There are many styles of bird photography and adding context with BIF can make images of small birds in-flight more interesting. This article features 15 consecutive photographs from a Pro Capture H image run of a downy woodpecker taking flight, and discusses adding context with BIF photography.
NOTE: Click on images to enlarge.
As illustrated by the image above, when photographing small birds in flight we sometimes try to make the bird the hero of our image. This often means that we have to apply relatively severe crops and sometimes the resulting photograph can lose some context in terms of the bird’s environment.
A different approach is to purposely make the subject bird smaller in the frame. This enables us to include more of the bird’s natural environment in the photograph which adds context. To accomplish this we will often will compose our photograph with the bird off to one side to create a sense of anticipation of where the bird may go when it takes flight. When we compare the two photographs above we can see that the second image includes much more environmental context.
As regular readers will know my standard settings with Pro Capture H are to set both my Pre-Shutter Frames and Frame Limiter to 15. This means when I fully depress my shutter release my E-M1X will write 15 images stored in temporary memory to my card, but not create any additional photographs. I also always use a frame rate of 60 fps so I can capture as many incremental changes in wing and body position as my E-M1X will allow.
When photographing small birds taking flight I often fully depress my shutter release as the bird is leaving my composition. Given that I only have 1/4 second of response time when a bird launches into flight I used the bird exiting my frame as my visual clue to end the sequence.
In the case of this particular Pro Capture H run, I fully depressed my shutter release when the downy woodpecker was about 2/3 through the frame. This creates a few more images of the bird in a perched position as we can see in the next 3 consecutive images. This slight change in technique helps to reduce the number of unusable images at the end of the run. It also provides me with a few more frames that I can study to help identify pre-launch behaviour.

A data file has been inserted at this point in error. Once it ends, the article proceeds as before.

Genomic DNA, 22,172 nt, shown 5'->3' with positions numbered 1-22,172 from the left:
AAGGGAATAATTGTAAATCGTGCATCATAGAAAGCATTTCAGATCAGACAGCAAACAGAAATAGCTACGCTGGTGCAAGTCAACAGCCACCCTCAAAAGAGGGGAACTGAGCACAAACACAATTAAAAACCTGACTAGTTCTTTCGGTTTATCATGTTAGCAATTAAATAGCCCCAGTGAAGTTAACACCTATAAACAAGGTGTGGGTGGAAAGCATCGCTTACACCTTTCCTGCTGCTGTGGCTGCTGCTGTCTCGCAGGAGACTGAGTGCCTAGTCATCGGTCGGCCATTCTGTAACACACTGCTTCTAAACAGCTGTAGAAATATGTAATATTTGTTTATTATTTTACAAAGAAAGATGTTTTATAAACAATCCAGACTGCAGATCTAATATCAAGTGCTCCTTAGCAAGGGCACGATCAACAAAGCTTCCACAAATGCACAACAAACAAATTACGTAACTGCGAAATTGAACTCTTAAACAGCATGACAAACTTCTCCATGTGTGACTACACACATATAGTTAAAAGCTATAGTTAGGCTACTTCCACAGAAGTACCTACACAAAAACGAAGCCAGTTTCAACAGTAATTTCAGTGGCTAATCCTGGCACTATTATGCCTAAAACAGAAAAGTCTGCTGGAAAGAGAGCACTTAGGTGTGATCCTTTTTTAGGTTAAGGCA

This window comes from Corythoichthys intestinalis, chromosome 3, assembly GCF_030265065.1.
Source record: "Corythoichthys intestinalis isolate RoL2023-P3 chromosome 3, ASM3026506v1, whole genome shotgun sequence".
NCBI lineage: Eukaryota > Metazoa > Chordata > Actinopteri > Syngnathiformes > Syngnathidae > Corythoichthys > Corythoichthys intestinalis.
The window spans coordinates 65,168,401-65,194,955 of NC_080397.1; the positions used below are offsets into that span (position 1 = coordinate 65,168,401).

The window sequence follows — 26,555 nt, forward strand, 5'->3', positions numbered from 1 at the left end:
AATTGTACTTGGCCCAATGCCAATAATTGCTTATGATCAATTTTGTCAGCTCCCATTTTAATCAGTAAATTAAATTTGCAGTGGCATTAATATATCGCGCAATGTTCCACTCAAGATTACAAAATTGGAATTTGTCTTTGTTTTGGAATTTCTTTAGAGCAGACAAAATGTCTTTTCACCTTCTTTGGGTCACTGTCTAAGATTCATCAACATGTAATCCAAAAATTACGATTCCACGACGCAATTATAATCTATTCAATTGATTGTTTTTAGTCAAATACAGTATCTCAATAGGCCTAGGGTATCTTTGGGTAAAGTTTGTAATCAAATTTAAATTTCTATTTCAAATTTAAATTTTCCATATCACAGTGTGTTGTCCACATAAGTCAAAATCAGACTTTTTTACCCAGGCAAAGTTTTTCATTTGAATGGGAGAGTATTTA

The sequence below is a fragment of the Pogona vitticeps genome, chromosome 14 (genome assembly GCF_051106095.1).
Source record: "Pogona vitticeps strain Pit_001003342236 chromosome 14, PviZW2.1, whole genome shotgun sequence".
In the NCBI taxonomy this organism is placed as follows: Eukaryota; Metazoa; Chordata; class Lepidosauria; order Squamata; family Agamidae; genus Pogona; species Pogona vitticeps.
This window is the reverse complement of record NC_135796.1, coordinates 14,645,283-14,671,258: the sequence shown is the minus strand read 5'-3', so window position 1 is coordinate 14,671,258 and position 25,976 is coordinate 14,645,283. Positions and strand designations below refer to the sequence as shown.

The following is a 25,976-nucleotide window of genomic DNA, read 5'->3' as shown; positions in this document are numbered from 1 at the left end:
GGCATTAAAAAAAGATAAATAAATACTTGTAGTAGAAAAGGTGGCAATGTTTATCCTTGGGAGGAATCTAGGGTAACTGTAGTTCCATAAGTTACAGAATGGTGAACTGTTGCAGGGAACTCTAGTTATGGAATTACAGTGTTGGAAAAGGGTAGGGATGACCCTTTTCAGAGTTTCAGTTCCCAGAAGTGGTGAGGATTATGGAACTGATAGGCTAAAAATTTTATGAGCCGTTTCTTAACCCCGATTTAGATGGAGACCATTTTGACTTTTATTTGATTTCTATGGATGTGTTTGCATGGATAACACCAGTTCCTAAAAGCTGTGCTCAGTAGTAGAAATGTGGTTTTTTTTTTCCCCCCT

As we examine this image sequence we can see the downy woodpecker going into a tighter crouch posture in order to prepare to launch into flight. In the photograph below we can see that the bird is beginning to spring forward as it launches into flight.
The next 8 consecutive frames are what I consider the ‘treasure chest’ of this particular Pro Capture H run as they provide a good selection of potentially usable photographs.
The next image is not usable as the wings of the downy woodpecker are obstructing the view of its head. When a bird is taking flight we can never be sure of what will happen with body, head and wing positions and these types of unusable photographs can be expected.
Using a frame rate of 60 frames per second helps to guarantee a good number of useable images when using Pro Capture H. For best results with Pro Capture H it is recommended that you choose a shooting angle where the subject bird will be flying parallel to the focal plane of your camera. This is important as the first frame locks focus and exposure.
The final image in our sample Pro Capture H run is illustrated above. It was was aggressively cropped and displayed as the opening image in this article.
Adding context with BIF photographs can create more interest. It is easily done by anticipating the flight direction of your subject bird, and allowing room in your composition for the bird to fly through your frame. Pro Capture H is wonderful technology for this type of photography as images will not be committed to memory until after the bird has completed the desired behaviour.
Photographs were captured handheld using camera gear as noted in the EXIF data. Images were produced from RAW files using my standard process. Crops are noted. Photographs were resized for web use. This is the 1,142 article published on this website since its original inception in 2015.
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